Catalyst-controlled stereoselective cationic polymerization of vinyl ethers

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Science  29 Mar 2019:
Vol. 363, Issue 6434, pp. 1439-1443
DOI: 10.1126/science.aaw1703

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The right hand lines up vinyl ethers

Well-optimized catalysts produce vast quantities of isotactic polypropylene, in which the side chains all face the same way. Add an oxygen into the monomer, though, and that degree of uniformity becomes harder to enforce. Teator and Leibfarth report a general protocol to polymerize a variety of such vinyl ethers isotactically (see the Perspective by Foster and O'Reilly). They rely on a chiral phosphoric acid in combination with a titanium Lewis acid to bias the monomer orientation during cationic polymerization. The resulting polymers show promising adhesive properties.

Science, this issue p. 1439; see also p. 1394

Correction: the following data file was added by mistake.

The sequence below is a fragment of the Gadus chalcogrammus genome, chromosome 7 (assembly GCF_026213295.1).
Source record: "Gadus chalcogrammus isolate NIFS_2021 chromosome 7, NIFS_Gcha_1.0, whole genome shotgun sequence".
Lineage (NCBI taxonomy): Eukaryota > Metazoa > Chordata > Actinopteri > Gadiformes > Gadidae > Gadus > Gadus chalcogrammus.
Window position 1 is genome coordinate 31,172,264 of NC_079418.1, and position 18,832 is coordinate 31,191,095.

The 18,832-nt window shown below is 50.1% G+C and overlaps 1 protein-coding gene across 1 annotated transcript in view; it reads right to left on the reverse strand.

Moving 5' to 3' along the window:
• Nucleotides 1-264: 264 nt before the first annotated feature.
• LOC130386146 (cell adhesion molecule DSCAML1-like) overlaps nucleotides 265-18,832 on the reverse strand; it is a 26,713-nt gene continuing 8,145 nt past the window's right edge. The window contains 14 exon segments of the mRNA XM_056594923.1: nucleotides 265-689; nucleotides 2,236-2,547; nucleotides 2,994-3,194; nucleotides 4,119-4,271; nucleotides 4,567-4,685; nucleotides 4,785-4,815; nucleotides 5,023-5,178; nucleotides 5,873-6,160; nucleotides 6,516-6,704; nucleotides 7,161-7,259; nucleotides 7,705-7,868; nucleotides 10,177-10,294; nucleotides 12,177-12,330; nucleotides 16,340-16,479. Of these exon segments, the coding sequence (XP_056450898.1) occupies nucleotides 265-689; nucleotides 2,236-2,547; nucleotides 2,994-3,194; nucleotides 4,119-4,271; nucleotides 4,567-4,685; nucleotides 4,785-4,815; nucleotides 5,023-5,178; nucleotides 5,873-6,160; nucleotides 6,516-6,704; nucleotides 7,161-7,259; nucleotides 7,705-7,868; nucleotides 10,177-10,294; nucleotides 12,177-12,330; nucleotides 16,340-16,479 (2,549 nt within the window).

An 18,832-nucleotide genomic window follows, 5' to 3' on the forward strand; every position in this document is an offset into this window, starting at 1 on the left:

The tacticity of vinyl polymers has a profound effect on their physical properties. Despite the well-developed stereoselective methods for the polymerization of propylene and other nonpolar α-olefins, stereoselective polymerization of polar vinyl monomers has proven more challenging. We have designed chiral counterions that systematically bias the reactivity and chain-end stereochemical environment during cationic polymerization. This approach overrides conventional chain-end stereochemical bias to achieve catalyst-controlled stereoselective polymerization. We demonstrate that this method is general to vinyl ether substrates, providing access to a range of isotactic poly(vinyl ether)s with high degrees of isotacticity. The obtained materials display the tensile properties of commercial polyolefins but adhere more strongly to polar substrates by an order of magnitude, indicating their promise for next-generation engineering applications.

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